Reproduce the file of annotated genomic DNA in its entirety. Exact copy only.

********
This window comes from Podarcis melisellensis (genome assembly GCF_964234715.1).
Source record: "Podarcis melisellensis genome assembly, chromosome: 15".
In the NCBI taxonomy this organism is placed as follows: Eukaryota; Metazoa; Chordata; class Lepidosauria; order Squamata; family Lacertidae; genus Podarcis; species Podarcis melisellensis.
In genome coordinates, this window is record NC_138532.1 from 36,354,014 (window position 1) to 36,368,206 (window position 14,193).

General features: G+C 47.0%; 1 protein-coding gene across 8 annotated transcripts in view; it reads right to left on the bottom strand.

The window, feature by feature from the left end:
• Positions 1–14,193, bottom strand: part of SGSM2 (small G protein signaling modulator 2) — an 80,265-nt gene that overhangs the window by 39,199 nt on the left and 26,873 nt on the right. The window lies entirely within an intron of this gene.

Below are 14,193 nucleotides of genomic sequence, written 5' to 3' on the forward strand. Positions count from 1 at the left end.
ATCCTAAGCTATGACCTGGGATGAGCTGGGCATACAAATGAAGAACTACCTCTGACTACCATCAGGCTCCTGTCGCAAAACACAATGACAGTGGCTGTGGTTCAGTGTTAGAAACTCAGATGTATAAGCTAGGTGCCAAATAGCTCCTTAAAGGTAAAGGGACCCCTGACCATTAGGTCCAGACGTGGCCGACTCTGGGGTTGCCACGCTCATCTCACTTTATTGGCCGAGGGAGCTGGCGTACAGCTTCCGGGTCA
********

This window comes from Podarcis melisellensis (genome assembly GCF_964234715.1).
Source record: "Podarcis melisellensis genome assembly, chromosome: 15".
In the NCBI taxonomy this organism is placed as follows: Eukaryota; Metazoa; Chordata; class Lepidosauria; order Squamata; family Lacertidae; genus Podarcis; species Podarcis melisellensis.
In genome coordinates, this window is record NC_138532.1 from 36,354,014 (window position 1) to 36,368,206 (window position 14,193).

General features: G+C 47.0%; 1 protein-coding gene across 8 annotated transcripts in view; it reads right to left on the bottom strand.

The window, feature by feature from the left end:
• Positions 1–14,193, bottom strand: part of SGSM2 (small G protein signaling modulator 2) — an 80,265-nt gene that overhangs the window by 39,199 nt on the left and 26,873 nt on the right. The window lies entirely within an intron of this gene.

Below are 14,193 nucleotides of genomic sequence, written 5' to 3' on the forward strand. Positions count from 1 at the left end.
ATCCTAAGCTATGACCTGGGATGAGCTGGGCATACAAATGAAGAACTACCTCTGACTACCATCAGGCTCCTGTCGCAAAACACAATGACAGTGGCTGTGGTTCAGTGTTAGAAACTCAGATGTATAAGCTAGGTGCCAAATAGCTCCTTAAAGGTAAAGGGACCCCTGACCATTAGGTCCAGACGTGGCCGACTCTGGGGTTGCCACGCTCATCTCACTTTATTGGCCGAGGGAGCTGGCGTACAGCTTCCGGGTCA